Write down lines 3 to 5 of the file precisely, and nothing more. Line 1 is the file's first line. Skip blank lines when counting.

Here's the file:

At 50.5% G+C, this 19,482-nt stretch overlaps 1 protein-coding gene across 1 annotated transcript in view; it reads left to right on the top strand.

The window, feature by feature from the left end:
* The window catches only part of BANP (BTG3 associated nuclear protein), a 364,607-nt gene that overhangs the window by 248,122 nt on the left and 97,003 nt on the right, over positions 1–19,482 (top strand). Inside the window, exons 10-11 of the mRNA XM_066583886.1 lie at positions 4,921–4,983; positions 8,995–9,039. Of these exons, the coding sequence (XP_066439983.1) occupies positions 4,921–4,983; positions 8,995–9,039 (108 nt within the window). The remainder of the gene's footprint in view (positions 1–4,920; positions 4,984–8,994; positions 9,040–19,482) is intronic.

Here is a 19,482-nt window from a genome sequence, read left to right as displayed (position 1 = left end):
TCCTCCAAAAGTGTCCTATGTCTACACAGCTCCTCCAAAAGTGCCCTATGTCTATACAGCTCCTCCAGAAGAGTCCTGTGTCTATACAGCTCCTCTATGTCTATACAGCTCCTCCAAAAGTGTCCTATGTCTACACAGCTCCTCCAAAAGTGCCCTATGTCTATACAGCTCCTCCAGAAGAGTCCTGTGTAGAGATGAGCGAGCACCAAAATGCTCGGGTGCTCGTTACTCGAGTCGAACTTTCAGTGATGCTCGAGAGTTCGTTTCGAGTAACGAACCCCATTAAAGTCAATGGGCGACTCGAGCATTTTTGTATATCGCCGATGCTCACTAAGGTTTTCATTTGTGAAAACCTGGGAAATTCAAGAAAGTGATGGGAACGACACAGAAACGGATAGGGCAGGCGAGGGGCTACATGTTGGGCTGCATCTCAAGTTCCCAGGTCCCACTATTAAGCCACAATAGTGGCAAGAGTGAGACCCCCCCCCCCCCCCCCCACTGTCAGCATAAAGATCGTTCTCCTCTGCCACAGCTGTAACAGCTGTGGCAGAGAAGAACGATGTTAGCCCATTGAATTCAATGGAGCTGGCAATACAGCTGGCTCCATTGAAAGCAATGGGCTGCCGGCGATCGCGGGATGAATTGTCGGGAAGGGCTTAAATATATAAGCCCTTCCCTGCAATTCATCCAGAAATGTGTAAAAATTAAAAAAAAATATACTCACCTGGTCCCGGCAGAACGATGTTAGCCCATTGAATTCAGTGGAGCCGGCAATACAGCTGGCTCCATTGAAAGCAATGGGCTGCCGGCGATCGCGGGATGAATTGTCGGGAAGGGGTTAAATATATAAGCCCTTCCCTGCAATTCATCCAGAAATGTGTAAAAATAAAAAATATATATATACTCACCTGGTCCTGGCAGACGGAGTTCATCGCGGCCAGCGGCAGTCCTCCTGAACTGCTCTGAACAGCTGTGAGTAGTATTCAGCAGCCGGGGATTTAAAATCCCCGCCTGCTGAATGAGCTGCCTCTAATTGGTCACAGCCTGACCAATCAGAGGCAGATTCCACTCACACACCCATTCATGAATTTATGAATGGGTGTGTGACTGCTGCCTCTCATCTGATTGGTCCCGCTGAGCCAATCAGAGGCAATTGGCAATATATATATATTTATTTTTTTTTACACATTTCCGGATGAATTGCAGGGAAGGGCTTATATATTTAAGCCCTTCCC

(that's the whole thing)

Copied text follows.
* The window catches only part of BANP (BTG3 associated nuclear protein), a 364,607-nt gene that overhangs the window by 248,122 nt on the left and 97,003 nt on the right, over positions 1–19,482 (top strand). Inside the window, exons 10-11 of the mRNA XM_066583886.1 lie at positions 4,921–4,983; positions 8,995–9,039. Of these exons, the coding sequence (XP_066439983.1) occupies positions 4,921–4,983; positions 8,995–9,039 (108 nt within the window). The remainder of the gene's footprint in view (positions 1–4,920; positions 4,984–8,994; positions 9,040–19,482) is intronic.

Here is a 19,482-nt window from a genome sequence, read left to right as displayed (position 1 = left end):
TCCTCCAAAAGTGTCCTATGTCTACACAGCTCCTCCAAAAGTGCCCTATGTCTATACAGCTCCTCCAGAAGAGTCCTGTGTCTATACAGCTCCTCTATGTCTATACAGCTCCTCCAAAAGTGTCCTATGTCTACACAGCTCCTCCAAAAGTGCCCTATGTCTATACAGCTCCTCCAGAAGAGTCCTGTGTAGAGATGAGCGAGCACCAAAATGCTCGGGTGCTCGTTACTCGAGTCGAACTTTCAGTGATGCTCGAGAGTTCGTTTCGAGTAACGAACCCCATTAAAGTCAATGGGCGACTCGAGCATTTTTGTATATCGCCGATGCTCACTAAGGTTTTCATTTGTGAAAACCTGGGAAATTCAAGAAAGTGATGGGAACGACACAGAAACGGATAGGGCAGGCGAGGGGCTACATGTTGGGCTGCATCTCAAGTTCCCAGGTCCCACTATTAAGCCACAATAGTGGCAAGAGTGAGACCCCCCCCCCCCCCCCCCACTGTCAGCATAAAGATCGTTCTCCTCTGCCACAGCTGTAACAGCTGTGGCAGAGAAGAACGATGTTAGCCCATTGAATTCAATGGAGCTGGCAATACAGCTGGCTCCATTGAAAGCAATGGGCTGCCGGCGATCGCGGGATGAATTGTCGGGAAGGGCTTAAATATATAAGCCCTTCCCTGCAATTCATCCAGAAATGTGTAAAAATTAAAAAAAAATATACTCACCTGGTCCCGGCAGAACGATGTTAGCCCATTGAATTCAGTGGAGCCGGCAATACAGCTGGCTCCATTGAAAGCAATGGGCTGCCGGCGATCGCGGGATGAATTGTCGGGAAGGGGTTAAATATATAAGCCCTTCCCTGCAATTCATCCAGAAATGTGTAAAAATAAAAAATATATATATACTCACCTGGTCCTGGCAGACGGAGTTCATCGCGGCCAGCGGCAGTCCTCCTGAACTGCTCTGAACAGCTGTGAGTAGTATTCAGCAGCCGGGGATTTAAAATCCCCGCCTGCTGAATGAGCTGCCTCTAATTGGTCACAGCCTGACCAATCAGAGGCAGATTCCACTCACACACCCATTCATGAATTTATGAATGGGTGTGTGACTGCTGCCTCTCATCTGATTGGTCCCGCTGAGCCAATCAGAGGCAATTGGCAATATATATATATTTATTTTTTTTTACACATTTCCGGATGAATTGCAGGGAAGGGCTTATATATTTAAGCCCTTCCC